ITUC Welcomes President Obama’s Jobs Speech
INTERNATIONAL TRADE UNION CONFEDERATION (ITUC)
Brussels 9 September 2011 (ITUC OnLine): ITUC Welcomes President Obama’s Jobs Speech
"I reject the idea that we have to strip away collective bargaining rights to compete in a global economy. We shouldn’t be in a race to the bottom, where we try to offer the cheapest labor and the worst pollution standards”: President Obama, 8 September 2011
“US President Barack Obama’s jobs speech, broadcast to a world dominated by financial crisis, sends a message to the G20 countries that job growth is the way to support people and beat the crisis,” said ITUC General Secretary Sharan Burrow. “The ITUC welcomes the plan to put America back to work with a US$447 billion spending package and believes other countries should follow suit.
The best way to have a strong economy is to keep people in jobs. The best way to fight a financial crisis is to keep people working.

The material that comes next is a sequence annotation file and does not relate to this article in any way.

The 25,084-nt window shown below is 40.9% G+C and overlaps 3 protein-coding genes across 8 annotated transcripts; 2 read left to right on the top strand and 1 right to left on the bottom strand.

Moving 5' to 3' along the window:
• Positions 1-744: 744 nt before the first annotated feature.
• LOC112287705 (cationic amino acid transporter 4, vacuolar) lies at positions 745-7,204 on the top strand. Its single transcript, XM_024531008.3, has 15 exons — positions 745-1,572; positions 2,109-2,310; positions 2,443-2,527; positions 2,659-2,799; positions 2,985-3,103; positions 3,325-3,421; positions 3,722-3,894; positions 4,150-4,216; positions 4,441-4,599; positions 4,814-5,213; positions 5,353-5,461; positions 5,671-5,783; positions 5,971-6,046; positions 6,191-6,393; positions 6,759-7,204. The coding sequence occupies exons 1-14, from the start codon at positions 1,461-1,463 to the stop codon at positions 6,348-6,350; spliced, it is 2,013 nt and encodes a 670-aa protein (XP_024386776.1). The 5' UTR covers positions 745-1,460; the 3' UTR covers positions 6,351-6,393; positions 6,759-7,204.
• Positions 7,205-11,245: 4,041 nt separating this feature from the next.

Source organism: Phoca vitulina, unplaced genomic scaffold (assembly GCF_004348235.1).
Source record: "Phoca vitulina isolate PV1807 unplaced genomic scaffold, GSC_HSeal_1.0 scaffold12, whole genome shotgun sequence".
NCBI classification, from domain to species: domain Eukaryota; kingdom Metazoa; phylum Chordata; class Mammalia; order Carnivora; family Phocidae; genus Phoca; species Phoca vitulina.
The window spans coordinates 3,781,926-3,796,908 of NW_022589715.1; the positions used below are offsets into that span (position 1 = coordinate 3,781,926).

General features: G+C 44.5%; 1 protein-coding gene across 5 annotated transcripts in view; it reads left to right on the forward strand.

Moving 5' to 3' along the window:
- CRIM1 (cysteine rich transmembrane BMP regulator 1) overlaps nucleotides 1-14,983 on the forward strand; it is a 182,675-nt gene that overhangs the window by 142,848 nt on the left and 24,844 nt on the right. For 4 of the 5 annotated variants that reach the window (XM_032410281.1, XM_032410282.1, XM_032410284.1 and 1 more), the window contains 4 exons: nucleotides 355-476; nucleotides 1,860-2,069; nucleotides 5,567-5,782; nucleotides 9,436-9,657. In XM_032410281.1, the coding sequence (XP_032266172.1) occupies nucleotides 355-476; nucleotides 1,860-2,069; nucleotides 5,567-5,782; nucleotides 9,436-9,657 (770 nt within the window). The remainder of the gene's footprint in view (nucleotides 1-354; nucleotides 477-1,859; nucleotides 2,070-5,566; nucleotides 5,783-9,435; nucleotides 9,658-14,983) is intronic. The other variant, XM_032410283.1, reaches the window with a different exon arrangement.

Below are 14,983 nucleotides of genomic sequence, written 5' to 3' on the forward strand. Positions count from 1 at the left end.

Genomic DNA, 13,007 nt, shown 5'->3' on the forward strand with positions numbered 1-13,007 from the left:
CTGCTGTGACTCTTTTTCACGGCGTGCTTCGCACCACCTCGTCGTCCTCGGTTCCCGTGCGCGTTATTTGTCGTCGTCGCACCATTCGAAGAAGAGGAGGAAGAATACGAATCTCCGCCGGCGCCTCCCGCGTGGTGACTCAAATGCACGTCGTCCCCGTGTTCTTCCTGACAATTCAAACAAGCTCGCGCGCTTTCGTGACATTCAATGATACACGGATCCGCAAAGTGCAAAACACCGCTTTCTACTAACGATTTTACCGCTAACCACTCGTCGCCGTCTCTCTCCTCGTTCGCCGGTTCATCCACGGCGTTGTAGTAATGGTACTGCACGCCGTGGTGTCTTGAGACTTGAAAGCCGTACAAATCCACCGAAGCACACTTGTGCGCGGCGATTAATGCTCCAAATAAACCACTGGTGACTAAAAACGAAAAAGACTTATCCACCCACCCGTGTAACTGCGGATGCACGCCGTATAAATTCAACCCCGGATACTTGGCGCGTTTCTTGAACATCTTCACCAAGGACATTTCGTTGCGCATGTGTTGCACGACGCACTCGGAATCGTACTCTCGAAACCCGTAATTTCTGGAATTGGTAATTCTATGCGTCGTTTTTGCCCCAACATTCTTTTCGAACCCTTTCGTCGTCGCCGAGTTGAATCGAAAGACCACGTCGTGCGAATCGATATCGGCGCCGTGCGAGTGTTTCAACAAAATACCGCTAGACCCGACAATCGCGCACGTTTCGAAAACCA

It’s good for families and it’s good for the economy.
But jobs need to be decent jobs, secure jobs, with the rights and protections that workers and their unions have fought for and won over the last 100 years.
And President Obama re-affirmed his commitment to collective bargaining rights.
The IMF, the World
Bank and most recently the OECD have all sent stark warnings
to finance ministers and leaders that austerity measures,
and the drive to cut national deficits, risk sinking
Now President Obama has set out his plan for jobs growth for all Americans and the world to see.”
1.53 billion people around the world were in “vulnerable employment” in 2009, according to the ILO. Globally 205 million people are unemployed, an official estimate which the ITUC believes understates the true figure by tens of millions. Young people have been hardest hit by the jobs crisis - Youth unemployment in OECD countries in 2011 was 19.7% up from 14.2% in 2007, and the situation in many developing countries is much worse.
The ITUC represents 175 million workers in 151 countries and territories and has 305 national affiliates.